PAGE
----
Getting versed in Tiquismos: Costa Rican colloquialisms
Costa Rican’s have a unique version of Spanish, with their own set of idioms, slang and exclamations. During your visit to Costa Rica you’re probably going to encounter quite a few of these Tiquismos, and you may find it handy to know what they mean.
From the minute you step off the plane you are going to hear the popular phrase “Pura Vida.” This Tiquismo is all over Costa Rica, and as you’ll quickly realize, very fitting to the Costa Rican experience. “Bueno nota” is another popular phrase that you might hear, perhaps uttered by your tour guide as he tracks you through Manuel Antonio National Park. A “tico” could point and say, “Una teja,” after you ask him for directions to the Arenal Volcano in La Fortuna. You may find yourself enjoying one of the Nicoya Peninsula’s pristine beaches, when a friendly person says, “Idiay!” Or maybe you’re just enjoying the nightlife in Monteverde or Tamarindo when you see two surfers greet each other with a high five, saying, “Que m’iche, mae!”
The point is, quite a few special moments could get lost in translation, and we don’t want you to miss a thing in Costa Rica! So, we’ve provided you with a short crash course of words and phrases endemic to the Costa Rica Spanish language.
Top 5 Tiquismos:
Tico/Tica/Ticos (tee-koh, tee-kah): Costa Ricans (man/woman/plural)
Pura Vida (poor-ah vee-dah): This is one of the most common sayings in Costa Rica. Translated into English, Pura Vida means “pure life.” It can also mean good, excellent, and easy going. It is always a positive saying. You can say Pura Vida when greeting someone, when saying good bye, and even when referring to someone as a “cool” person.
Mae (my): Mae is slang for “dude.” It’s common to hear teenagers call each other Mae during a conversation. It’s also used when referring to “that guy.” It’s not very common for women to use this word.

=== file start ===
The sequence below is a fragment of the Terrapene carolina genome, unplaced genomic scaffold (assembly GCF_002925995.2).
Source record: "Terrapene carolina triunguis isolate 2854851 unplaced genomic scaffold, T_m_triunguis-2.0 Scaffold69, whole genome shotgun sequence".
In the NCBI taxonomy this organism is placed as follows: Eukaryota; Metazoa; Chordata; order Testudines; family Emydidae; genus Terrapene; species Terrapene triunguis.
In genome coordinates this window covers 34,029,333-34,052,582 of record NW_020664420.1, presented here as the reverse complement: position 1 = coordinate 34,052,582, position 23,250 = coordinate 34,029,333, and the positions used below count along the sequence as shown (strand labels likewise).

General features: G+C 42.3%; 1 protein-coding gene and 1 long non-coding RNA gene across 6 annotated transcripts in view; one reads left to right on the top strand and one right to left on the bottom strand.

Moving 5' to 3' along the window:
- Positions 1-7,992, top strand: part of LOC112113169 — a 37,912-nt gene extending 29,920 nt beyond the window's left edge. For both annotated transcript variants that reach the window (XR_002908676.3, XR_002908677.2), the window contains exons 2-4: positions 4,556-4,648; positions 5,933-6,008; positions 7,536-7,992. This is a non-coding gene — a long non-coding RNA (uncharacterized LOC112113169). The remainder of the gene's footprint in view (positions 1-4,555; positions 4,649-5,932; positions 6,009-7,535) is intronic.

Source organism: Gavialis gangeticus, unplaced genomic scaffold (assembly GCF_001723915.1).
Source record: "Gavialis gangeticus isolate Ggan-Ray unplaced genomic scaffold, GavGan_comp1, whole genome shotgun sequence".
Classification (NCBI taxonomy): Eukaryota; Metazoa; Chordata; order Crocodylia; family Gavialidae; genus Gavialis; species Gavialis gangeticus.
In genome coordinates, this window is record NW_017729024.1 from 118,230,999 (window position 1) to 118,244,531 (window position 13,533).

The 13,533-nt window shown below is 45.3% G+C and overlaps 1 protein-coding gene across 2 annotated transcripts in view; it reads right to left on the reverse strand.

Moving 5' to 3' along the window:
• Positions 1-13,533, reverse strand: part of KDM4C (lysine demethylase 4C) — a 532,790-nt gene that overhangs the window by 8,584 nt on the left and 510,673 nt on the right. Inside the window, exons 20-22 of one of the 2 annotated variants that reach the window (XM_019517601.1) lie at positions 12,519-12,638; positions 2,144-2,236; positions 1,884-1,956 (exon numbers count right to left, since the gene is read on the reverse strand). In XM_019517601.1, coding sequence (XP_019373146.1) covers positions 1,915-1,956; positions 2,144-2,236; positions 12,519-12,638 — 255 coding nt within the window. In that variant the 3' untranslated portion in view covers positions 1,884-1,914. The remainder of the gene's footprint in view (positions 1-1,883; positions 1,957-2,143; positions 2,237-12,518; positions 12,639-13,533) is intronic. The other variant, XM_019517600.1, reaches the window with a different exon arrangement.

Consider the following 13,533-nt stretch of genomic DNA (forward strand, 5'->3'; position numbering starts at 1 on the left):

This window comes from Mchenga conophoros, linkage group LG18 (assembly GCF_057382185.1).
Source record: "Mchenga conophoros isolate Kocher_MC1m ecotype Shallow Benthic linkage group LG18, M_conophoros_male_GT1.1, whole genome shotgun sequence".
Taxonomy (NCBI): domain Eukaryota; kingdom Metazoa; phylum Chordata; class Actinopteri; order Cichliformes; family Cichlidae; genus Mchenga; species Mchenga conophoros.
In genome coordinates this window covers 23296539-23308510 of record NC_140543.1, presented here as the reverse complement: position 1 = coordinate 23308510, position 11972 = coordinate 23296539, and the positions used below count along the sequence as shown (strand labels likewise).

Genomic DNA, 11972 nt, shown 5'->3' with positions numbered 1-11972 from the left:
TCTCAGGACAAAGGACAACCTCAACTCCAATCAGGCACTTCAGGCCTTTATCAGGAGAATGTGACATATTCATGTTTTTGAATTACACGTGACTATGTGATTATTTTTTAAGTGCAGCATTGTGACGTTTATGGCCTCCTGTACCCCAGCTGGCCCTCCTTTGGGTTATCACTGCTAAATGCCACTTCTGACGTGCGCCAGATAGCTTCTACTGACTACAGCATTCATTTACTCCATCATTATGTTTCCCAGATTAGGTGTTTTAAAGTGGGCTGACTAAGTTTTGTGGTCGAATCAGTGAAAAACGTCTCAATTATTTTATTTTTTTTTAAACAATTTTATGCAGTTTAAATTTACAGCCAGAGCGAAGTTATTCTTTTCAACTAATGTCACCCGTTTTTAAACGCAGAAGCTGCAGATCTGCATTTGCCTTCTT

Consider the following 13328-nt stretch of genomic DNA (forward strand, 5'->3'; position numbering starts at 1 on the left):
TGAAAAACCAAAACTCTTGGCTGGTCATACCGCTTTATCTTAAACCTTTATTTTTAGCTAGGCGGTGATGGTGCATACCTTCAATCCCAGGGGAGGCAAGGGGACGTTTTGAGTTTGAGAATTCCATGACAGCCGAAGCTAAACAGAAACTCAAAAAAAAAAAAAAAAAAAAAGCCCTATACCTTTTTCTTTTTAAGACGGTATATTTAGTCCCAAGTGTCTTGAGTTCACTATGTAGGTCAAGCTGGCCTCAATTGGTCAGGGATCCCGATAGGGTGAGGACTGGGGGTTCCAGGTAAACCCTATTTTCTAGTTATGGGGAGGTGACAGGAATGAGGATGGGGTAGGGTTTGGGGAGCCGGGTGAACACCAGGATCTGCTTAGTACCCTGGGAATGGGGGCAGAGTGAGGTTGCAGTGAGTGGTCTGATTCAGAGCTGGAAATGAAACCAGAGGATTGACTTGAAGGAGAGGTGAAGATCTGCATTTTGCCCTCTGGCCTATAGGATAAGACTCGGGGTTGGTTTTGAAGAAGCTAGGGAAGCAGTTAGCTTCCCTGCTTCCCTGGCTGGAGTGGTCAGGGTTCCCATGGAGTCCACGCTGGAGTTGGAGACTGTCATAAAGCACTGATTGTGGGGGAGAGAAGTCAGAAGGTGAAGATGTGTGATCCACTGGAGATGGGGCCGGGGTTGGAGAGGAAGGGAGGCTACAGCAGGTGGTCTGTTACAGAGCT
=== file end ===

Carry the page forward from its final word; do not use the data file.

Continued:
Tuanis (too-ahn-ees): This is the street version of Pura Vida. When referring to how you’re doing it means “good.” It can also be used to say someone is cool, a “tuanis” person. Since tuanis is a more gritty version of Pura Vida, it’s used mostly by men.
Que Jeta! (kay hee-tah): This means “I can’t believe it,” or is an exaggerated expression. It’s used when someone is told an unbelievable story and is shocked to hear such news.
Want to learn more? Well, here’s a few additional Tiquismos:
Buena Nota: Cool or all right, or when something has a good vibe
Comedera: Food or groceries
Como amanecio?: How are you doing this morning?
Di/diay: Used at the beginning of a sentence, similar to “um” or “well”
Dolor de Jupa: Headache
Estar be goma: Suffering from a hangover
Fut: Short for futbol or soccer
Guila: A kid
Idiay: Hello! What’s new?
Jamar: To eat
La choza: Home
La vara: The thing
Mucho gusto: Translates directly as “(with) much pleasure,” Costa Ricans use this in lieu of “de nada” or thank you
No entender ni papa: To not understand a word
No joda/no jodas: Don’t bother me
Ojo: Watch out
Por dicha: Thank goodness
Pulpier: A small corner store
Que Cuentos: Yeah right
Que m’iche?: What’s up? What do you have to tell me?
Que mala nota: What a bad person
Que pereza: Ugh, what a drag
Que Torta: What a mess
Salado: Unlucky or “too bad”
Soda: A small, typically family-run, restaurant
Soque: Hurry up
Tipico: Native: Style, i.e. Comida Tipica (traditional food)
Tome chichi: Though this phrase has no direct translation it is essentially a teasing form of “take that”
Una teja: 100 of anything, usually money (100 colones). For directions it means one block (100 meters)
If you’re serious about learning more Tiquismos, your iPhone can help you out! There is a new iPhone app to help you talk Tico. Download it before your trip to Costa Rica and you’ll be saying “por dicha” throughout your entire trip. Or if you don’t have an iPhone, Quizlet.com has flashcards for you to practice your Costa Rican slang before you leave.
There are plenty of great websites that have extensive lists of Costa Rican Spanish, like costaricaspanish.net where you will find vocabulary tips, tips for learning Spanish, and even Spanish survival phrases. So, “Soque!” Go get prepared for your next “Pura Vida” adventure!